Ice Age: The Great Egg-Scapade appears in an aspect ratio of approximately 1.78:1 on this single-sided, double-layered DVD; the image has been enhanced for 16X9 sets. Given the limitations of SD-DVD, this became an appealing presentation.
Sharpness worked well. Due to the format, a little softness hit some wider shots, but the majority of the film offered nice delineation. Jagged edges and shimmering failed to show up, and I saw no edge haloes or artifacts. Of course, the CGI program lacked any print flaws.
Colors seemed pleasing. Given its icy setting, the show went with a somewhat bluish, chilly palette, and the tones looked strong inside those parameters. The Easter elements allowed for a little more pep than usual as well. Blacks were deep and tight, while shadows seemed full and well-defined. I felt pleased by this quality image.
Though not as good, the show’s Dolby Digital 5.1 soundtrack fared well. The soundscape opened things up in a reasonable manner, with an emphasis on the forward spectrum.
Material meshed together and showed nice movement as well as some localized speech. Surround usage tended toward general reinforcement, though some elements such as an avalanche managed to use the back speakers nicely.
Audio quality was always solid. Speech seemed concise and distinctive, without edginess or other problems. Music appeared bright and full, while effects showed nice clarity and heft. This was a more than acceptable track.
A few extras fill out the set, Cosmis Scrat-tastrophe runs five minutes, four seconds, and shows Scrat in space. It’s simply material from Collision Course and nothing new.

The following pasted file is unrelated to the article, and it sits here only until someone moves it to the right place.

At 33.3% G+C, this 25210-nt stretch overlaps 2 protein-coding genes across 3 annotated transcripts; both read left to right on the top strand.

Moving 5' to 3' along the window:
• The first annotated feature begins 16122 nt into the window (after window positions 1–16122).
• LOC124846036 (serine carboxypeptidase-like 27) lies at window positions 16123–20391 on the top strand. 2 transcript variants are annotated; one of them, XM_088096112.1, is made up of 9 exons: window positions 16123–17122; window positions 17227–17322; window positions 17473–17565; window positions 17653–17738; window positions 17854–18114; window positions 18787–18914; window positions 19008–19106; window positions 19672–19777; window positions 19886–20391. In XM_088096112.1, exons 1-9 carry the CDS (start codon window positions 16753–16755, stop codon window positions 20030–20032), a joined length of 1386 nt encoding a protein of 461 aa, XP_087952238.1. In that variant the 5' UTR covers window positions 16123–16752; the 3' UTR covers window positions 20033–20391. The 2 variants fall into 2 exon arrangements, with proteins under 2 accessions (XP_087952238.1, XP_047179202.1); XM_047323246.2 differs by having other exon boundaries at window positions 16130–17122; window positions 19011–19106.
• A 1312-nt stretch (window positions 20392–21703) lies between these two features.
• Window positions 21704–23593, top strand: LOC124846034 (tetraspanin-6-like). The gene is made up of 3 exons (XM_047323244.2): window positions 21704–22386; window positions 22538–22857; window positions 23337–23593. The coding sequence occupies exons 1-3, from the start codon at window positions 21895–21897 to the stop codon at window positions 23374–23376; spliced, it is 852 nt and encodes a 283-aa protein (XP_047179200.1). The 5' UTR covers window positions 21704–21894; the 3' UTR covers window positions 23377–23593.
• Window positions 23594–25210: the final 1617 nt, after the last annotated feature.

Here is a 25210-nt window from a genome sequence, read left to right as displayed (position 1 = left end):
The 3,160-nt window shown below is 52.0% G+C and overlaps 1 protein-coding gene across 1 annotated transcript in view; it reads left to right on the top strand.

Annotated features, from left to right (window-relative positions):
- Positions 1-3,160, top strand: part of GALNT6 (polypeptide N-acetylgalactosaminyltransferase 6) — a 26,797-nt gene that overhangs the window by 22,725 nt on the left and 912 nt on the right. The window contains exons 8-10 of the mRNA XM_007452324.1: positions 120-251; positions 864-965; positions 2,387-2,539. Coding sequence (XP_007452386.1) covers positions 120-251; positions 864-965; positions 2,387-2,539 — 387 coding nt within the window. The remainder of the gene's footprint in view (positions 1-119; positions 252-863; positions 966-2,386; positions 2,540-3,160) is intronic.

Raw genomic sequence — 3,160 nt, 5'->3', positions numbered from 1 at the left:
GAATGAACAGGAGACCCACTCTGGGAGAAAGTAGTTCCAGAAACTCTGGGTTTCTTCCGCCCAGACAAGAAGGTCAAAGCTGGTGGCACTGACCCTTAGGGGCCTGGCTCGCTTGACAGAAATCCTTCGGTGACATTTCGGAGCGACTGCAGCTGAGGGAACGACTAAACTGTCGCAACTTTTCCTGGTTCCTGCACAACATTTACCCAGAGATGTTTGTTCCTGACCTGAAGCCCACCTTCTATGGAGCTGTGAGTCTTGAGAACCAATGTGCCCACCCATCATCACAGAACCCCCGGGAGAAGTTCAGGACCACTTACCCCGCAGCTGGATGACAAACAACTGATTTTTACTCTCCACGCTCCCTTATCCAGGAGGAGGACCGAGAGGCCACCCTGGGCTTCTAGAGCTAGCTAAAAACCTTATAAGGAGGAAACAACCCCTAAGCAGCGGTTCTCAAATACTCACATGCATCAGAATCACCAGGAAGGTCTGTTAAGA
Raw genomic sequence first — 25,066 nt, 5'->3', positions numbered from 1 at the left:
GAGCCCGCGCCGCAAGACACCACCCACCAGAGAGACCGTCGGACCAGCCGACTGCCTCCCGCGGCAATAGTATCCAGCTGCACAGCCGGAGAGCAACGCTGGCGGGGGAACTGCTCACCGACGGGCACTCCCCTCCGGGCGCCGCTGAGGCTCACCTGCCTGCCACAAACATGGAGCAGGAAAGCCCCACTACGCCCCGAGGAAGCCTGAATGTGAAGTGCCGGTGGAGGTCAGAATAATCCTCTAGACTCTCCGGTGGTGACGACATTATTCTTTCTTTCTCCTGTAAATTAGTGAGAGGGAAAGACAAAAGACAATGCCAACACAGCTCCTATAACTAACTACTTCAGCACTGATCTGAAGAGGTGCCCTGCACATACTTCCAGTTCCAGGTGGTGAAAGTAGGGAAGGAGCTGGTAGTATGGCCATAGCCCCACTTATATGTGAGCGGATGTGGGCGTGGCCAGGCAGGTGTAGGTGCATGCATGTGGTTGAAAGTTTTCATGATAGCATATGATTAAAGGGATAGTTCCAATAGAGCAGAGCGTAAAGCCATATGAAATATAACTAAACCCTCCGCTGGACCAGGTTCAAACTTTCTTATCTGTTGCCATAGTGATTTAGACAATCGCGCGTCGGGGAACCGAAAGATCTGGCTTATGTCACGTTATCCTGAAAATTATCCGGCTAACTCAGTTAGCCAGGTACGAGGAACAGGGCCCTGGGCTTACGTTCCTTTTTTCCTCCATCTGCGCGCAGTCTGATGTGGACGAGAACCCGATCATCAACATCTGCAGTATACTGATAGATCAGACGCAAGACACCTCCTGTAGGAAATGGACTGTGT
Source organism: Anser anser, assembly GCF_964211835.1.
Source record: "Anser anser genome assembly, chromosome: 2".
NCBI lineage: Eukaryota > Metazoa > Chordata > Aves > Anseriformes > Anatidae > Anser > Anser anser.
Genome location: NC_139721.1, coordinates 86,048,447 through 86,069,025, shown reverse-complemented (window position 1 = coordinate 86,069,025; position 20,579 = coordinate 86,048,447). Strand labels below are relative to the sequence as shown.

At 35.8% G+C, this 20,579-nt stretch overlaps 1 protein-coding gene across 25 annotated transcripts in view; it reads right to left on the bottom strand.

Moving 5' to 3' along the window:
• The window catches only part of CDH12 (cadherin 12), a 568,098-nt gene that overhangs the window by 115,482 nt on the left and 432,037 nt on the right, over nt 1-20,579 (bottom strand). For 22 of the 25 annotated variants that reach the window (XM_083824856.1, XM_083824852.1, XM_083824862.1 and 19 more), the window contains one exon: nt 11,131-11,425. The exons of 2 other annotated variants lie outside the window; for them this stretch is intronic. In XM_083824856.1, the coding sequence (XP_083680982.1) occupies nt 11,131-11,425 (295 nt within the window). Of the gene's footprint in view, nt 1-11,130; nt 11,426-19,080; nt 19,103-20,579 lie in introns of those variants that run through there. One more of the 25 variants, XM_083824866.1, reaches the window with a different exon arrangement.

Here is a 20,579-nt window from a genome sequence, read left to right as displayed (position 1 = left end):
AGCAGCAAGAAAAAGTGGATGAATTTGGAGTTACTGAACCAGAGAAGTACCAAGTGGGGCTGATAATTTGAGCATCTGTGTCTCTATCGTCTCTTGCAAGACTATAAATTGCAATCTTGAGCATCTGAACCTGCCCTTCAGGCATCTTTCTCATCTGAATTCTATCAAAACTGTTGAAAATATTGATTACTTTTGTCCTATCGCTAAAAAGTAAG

In the same vein, The Story So Far lasts 13 minutes, 15 seconds. Also found on the Collision Course Blu-ray, if offers clips that sum up the first four Ice Age movies. It’s a cute recap but nothing memorable.
Five cartoons show up under Scrat Shorts. We find “More Nuts for Scrat” (3:56), “Continental Crack-Up” (5:16), “Gone Nutty” (4:47), “Missing Nuts” (7:06) and “Falling for Scratte” (8:29).
I believe all of these received prior release, so fans may already know them. They offer reasonable amusement.
Finally, Lost Footage breaks into three domains. We see “The Sloth: Nature’s Lovable Lisper” (2:02), “The Saber—Toothed Tiger: Nature’s Fearsome Feline” (1:27) and “The Possum: Nature’s Spunky Spectacles” (1:26).
Each of these pretends to provide an “educational film”, and they do give us a lot of facts about their mammalian subject matter. “Lisper” also uses John Leguizamo as narrator, which makes it more fun than the other two.
The disc opens with ads for Ice Age: Collision Course, The Boss Baby and Trolls.
Fans of the Ice Age franchise will find more of the same-old via The Great Egg-Scapade. It provides moderate amusement and that’s about it. The DVD brings us very good picture with fairly positive audio and a collection of added shorts. Egg-Scapade ends up as a watchable holiday special for kids.